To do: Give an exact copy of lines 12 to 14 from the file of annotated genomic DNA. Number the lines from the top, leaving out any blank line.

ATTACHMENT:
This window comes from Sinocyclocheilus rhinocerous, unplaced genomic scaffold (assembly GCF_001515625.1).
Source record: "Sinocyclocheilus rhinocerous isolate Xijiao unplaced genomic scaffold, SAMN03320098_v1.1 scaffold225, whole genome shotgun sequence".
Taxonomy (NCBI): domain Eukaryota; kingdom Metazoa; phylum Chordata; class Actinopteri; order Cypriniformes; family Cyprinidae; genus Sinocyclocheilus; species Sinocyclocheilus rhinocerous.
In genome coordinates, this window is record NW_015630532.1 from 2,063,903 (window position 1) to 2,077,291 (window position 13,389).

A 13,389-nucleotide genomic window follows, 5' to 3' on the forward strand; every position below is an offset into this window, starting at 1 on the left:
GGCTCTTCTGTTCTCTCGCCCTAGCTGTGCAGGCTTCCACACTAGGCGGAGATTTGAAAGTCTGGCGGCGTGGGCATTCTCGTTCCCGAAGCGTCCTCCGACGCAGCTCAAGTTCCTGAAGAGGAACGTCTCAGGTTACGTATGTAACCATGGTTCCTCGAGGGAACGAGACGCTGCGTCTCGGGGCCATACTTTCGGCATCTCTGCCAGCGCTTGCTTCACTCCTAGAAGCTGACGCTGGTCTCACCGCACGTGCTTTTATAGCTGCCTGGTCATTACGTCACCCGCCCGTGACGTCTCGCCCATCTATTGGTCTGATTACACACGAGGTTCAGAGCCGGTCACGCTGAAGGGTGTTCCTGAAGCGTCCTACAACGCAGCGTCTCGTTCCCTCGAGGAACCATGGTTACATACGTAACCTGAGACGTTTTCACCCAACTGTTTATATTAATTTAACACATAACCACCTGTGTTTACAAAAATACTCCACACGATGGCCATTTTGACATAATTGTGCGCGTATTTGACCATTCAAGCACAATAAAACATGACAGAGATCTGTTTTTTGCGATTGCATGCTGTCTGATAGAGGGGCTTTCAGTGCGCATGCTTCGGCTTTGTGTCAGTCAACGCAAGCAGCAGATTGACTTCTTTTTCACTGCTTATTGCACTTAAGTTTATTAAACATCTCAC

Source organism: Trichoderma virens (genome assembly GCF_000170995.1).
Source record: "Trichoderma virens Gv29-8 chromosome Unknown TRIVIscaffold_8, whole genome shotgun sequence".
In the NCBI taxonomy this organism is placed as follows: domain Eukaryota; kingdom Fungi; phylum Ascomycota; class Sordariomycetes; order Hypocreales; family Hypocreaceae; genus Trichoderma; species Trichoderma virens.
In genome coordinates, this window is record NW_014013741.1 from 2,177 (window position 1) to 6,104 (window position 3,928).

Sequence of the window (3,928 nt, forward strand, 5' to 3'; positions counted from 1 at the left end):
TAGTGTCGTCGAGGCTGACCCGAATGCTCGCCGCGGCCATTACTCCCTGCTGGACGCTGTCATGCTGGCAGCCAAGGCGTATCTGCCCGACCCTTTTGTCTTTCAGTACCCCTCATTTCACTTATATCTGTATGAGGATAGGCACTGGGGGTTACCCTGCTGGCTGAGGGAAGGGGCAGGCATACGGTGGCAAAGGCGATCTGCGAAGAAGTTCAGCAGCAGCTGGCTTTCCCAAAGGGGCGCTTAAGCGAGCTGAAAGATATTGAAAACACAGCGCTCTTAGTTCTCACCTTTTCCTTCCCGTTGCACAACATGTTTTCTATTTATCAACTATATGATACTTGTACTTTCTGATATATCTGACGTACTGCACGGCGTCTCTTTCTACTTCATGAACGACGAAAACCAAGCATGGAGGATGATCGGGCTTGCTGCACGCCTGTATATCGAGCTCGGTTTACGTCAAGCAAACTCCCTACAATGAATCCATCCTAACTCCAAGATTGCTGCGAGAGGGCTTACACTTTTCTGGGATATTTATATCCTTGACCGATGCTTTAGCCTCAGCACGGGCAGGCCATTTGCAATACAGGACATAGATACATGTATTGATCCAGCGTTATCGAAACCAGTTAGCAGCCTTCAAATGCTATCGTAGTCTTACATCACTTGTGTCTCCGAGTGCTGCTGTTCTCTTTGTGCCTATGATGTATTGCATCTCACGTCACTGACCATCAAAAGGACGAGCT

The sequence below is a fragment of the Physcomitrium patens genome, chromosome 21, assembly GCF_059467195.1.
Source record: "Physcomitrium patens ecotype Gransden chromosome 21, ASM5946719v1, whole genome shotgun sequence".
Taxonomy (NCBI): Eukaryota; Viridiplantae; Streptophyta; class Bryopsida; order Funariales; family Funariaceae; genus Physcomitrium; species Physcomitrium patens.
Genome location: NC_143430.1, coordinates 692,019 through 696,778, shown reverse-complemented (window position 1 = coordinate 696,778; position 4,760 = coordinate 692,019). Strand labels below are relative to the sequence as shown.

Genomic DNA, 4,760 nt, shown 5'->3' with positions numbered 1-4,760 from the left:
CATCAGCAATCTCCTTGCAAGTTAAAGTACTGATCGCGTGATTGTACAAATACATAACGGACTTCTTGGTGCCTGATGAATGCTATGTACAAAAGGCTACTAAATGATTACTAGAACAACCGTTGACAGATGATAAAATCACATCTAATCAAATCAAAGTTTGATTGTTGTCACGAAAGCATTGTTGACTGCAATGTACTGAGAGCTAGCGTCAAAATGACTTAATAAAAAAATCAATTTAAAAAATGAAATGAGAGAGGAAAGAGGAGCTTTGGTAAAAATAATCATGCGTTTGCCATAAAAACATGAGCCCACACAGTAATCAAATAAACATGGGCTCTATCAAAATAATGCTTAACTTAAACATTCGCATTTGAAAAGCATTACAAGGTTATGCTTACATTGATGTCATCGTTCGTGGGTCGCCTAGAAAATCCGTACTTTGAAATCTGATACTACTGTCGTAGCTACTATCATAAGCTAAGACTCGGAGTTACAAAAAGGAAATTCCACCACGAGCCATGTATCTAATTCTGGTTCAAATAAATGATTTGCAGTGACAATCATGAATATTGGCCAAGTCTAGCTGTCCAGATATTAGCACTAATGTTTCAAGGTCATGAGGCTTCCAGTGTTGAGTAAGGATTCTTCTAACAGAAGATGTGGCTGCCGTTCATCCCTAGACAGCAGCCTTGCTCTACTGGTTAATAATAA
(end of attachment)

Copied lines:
TAGTGTCGTCGAGGCTGACCCGAATGCTCGCCGCGGCCATTACTCCCTGCTGGACGCTGTCATGCTGGCAGCCAAGGCGTATCTGCCCGACCCTTTTGTCTTTCAGTACCCCTCATTTCACTTATATCTGTATGAGGATAGGCACTGGGGGTTACCCTGCTGGCTGAGGGAAGGGGCAGGCATACGGTGGCAAAGGCGATCTGCGAAGAAGTTCAGCAGCAGCTGGCTTTCCCAAAGGGGCGCTTAAGCGAGCTGAAAGATATTGAAAACACAGCGCTCTTAGTTCTCACCTTTTCCTTCCCGTTGCACAACATGTTTTCTATTTATCAACTATATGATACTTGTACTTTCTGATATATCTGACGTACTGCACGGCGTCTCTTTCTACTTCATGAACGACGAAAACCAAGCATGGAGGATGATCGGGCTTGCTGCACGCCTGTATATCGAGCTCGGTTTACGTCAAGCAAACTCCCTACAATGAATCCATCCTAACTCCAAGATTGCTGCGAGAGGGCTTACACTTTTCTGGGATATTTATATCCTTGACCGATGCTTTAGCCTCAGCACGGGCAGGCCATTTGCAATACAGGACATAGATACATGTATTGATCCAGCGTTATCGAAACCAGTTAGCAGCCTTCAAATGCTATCGTAGTCTTACATCACTTGTGTCTCCGAGTGCTGCTGTTCTCTTTGTGCCTATGATGTATTGCATCTCACGTCACTGACCATCAAAAGGACGAGCT

The sequence below is a fragment of the Physcomitrium patens genome, chromosome 21, assembly GCF_059467195.1.
Source record: "Physcomitrium patens ecotype Gransden chromosome 21, ASM5946719v1, whole genome shotgun sequence".